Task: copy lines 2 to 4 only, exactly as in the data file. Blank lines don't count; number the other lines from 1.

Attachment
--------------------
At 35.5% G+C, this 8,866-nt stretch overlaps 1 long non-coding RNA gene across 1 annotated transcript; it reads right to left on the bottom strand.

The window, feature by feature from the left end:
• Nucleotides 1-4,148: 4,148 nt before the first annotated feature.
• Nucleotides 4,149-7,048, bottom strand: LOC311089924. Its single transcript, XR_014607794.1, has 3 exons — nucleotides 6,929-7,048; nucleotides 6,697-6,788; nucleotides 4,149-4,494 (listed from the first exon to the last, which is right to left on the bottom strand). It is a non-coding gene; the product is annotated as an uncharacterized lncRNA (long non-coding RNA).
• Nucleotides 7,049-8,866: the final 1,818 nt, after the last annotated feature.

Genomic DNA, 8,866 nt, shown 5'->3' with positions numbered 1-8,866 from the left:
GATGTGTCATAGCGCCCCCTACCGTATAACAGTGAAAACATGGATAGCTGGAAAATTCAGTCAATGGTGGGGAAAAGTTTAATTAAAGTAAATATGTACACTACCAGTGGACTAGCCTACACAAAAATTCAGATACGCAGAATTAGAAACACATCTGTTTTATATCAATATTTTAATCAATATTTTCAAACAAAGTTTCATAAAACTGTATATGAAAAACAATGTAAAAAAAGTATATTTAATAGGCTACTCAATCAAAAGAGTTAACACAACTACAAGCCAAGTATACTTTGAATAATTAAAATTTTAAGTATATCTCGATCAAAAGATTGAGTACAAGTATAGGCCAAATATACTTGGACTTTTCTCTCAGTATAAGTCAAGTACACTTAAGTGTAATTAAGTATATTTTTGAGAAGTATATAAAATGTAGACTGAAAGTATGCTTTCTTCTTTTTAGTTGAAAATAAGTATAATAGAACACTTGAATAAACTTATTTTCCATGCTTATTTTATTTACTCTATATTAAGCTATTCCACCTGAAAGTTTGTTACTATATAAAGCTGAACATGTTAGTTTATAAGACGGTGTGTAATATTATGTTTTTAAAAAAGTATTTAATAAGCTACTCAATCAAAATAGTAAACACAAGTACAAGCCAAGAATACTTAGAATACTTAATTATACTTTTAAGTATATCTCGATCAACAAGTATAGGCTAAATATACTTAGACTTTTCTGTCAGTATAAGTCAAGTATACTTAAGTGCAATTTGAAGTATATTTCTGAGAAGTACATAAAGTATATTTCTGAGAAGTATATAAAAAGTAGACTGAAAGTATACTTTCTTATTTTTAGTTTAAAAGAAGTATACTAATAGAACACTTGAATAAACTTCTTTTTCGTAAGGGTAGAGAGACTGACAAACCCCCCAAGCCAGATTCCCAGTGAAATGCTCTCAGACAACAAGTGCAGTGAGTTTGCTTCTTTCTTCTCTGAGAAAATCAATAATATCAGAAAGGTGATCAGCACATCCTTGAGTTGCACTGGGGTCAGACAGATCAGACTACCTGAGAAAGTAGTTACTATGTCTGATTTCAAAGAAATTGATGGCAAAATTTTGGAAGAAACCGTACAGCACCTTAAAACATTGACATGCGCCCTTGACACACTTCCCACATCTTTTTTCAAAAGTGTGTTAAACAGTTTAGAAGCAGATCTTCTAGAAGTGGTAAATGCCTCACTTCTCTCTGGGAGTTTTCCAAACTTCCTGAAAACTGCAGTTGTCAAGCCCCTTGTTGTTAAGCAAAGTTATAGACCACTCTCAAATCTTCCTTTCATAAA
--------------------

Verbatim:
The window, feature by feature from the left end:
• Nucleotides 1-4,148: 4,148 nt before the first annotated feature.
• Nucleotides 4,149-7,048, bottom strand: LOC311089924. Its single transcript, XR_014607794.1, has 3 exons — nucleotides 6,929-7,048; nucleotides 6,697-6,788; nucleotides 4,149-4,494 (listed from the first exon to the last, which is right to left on the bottom strand). It is a non-coding gene; the product is annotated as an uncharacterized lncRNA (long non-coding RNA).